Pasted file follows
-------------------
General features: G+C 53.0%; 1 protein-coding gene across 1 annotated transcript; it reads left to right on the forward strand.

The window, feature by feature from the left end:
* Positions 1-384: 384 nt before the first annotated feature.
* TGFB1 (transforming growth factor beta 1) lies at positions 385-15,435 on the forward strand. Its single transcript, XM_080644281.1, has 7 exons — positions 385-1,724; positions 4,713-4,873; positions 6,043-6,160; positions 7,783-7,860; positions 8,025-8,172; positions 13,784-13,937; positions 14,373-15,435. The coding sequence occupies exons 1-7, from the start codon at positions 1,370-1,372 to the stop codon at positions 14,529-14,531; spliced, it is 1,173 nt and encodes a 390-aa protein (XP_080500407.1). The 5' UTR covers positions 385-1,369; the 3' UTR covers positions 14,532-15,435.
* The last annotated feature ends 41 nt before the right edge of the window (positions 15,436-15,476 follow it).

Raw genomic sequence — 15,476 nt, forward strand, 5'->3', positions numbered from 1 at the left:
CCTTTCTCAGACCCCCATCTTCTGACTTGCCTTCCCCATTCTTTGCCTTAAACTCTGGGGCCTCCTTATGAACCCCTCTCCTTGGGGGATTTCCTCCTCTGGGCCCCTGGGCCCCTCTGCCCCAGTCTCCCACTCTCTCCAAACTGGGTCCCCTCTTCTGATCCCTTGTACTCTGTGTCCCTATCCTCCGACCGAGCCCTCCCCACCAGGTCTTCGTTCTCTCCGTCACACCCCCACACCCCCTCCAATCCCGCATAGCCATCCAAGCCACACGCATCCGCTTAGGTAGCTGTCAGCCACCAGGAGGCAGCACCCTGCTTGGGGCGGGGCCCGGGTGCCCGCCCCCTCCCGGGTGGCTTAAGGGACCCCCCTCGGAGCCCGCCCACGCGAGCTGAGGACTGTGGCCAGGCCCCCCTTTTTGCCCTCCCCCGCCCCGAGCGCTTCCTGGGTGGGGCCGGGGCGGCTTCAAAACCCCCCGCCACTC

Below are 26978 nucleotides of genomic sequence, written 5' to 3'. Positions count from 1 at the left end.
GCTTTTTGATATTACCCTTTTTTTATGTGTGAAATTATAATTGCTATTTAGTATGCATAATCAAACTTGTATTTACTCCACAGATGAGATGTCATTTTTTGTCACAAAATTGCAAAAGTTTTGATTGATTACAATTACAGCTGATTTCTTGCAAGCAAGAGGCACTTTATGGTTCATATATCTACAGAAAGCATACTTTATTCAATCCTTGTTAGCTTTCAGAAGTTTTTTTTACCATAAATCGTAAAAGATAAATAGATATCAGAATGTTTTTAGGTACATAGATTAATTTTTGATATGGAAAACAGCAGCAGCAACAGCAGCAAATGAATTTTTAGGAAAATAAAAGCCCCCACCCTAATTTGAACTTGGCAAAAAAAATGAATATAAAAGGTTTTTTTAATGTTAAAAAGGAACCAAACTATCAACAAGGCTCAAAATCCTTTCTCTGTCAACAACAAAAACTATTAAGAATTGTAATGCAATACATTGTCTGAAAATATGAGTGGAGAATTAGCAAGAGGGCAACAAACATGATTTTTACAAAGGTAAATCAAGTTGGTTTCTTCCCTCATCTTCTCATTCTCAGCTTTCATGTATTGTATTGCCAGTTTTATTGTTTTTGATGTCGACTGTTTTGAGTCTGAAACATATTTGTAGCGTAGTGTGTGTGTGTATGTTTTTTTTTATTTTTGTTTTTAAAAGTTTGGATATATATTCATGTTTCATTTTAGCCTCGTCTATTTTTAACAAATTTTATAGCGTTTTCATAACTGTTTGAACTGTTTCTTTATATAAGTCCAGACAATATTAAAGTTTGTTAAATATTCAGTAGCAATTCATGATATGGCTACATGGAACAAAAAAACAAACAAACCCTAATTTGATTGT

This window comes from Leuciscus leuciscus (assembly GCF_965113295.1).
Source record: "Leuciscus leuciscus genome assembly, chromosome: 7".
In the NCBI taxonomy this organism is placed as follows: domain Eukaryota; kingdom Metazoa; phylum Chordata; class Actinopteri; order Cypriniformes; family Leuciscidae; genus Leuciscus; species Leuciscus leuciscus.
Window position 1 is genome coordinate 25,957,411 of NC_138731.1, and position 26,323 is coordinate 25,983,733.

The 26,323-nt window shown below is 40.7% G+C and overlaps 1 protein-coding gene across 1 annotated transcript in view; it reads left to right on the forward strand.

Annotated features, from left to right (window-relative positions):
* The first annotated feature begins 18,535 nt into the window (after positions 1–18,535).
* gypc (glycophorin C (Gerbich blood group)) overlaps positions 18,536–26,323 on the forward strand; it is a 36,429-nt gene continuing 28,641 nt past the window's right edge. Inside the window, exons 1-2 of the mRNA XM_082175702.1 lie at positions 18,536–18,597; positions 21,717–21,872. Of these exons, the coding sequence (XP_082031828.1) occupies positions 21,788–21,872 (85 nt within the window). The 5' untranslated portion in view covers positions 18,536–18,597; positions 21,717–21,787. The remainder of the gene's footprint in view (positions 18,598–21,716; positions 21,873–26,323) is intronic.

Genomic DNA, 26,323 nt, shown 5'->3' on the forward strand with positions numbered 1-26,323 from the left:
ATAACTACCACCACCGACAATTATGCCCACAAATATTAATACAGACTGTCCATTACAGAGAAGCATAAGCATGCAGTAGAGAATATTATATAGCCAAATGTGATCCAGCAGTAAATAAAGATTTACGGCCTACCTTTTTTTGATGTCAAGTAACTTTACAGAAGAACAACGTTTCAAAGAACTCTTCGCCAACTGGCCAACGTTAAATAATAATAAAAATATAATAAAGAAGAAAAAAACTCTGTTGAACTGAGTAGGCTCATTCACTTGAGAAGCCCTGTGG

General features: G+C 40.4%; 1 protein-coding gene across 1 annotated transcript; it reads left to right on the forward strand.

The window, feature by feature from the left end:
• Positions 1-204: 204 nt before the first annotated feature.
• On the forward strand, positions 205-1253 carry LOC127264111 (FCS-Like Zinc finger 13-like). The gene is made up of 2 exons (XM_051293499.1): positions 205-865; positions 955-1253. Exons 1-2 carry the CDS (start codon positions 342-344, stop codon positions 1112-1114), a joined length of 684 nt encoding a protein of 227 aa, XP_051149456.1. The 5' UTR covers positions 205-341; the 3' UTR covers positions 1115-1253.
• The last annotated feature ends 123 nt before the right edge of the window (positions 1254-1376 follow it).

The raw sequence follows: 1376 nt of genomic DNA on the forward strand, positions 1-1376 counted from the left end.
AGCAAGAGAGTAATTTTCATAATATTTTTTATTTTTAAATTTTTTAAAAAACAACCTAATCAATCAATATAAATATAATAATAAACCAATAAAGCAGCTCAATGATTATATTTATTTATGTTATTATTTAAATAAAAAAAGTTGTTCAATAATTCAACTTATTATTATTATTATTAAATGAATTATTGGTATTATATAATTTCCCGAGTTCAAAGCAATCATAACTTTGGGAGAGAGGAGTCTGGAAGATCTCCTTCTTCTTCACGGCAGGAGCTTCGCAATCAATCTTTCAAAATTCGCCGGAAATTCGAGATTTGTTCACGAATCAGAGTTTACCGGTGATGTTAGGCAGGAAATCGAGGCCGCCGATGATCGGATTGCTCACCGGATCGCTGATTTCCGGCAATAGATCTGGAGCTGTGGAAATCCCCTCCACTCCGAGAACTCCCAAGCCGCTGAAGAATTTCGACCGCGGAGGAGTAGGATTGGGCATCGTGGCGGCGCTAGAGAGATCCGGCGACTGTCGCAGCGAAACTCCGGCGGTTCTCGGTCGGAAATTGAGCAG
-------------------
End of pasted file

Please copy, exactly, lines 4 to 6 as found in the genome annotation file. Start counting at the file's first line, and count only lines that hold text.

* TGFB1 (transforming growth factor beta 1) lies at positions 385-15,435 on the forward strand. Its single transcript, XM_080644281.1, has 7 exons — positions 385-1,724; positions 4,713-4,873; positions 6,043-6,160; positions 7,783-7,860; positions 8,025-8,172; positions 13,784-13,937; positions 14,373-15,435. The coding sequence occupies exons 1-7, from the start codon at positions 1,370-1,372 to the stop codon at positions 14,529-14,531; spliced, it is 1,173 nt and encodes a 390-aa protein (XP_080500407.1). The 5' UTR covers positions 385-1,369; the 3' UTR covers positions 14,532-15,435.
* The last annotated feature ends 41 nt before the right edge of the window (positions 15,436-15,476 follow it).

Raw genomic sequence — 15,476 nt, forward strand, 5'->3', positions numbered from 1 at the left: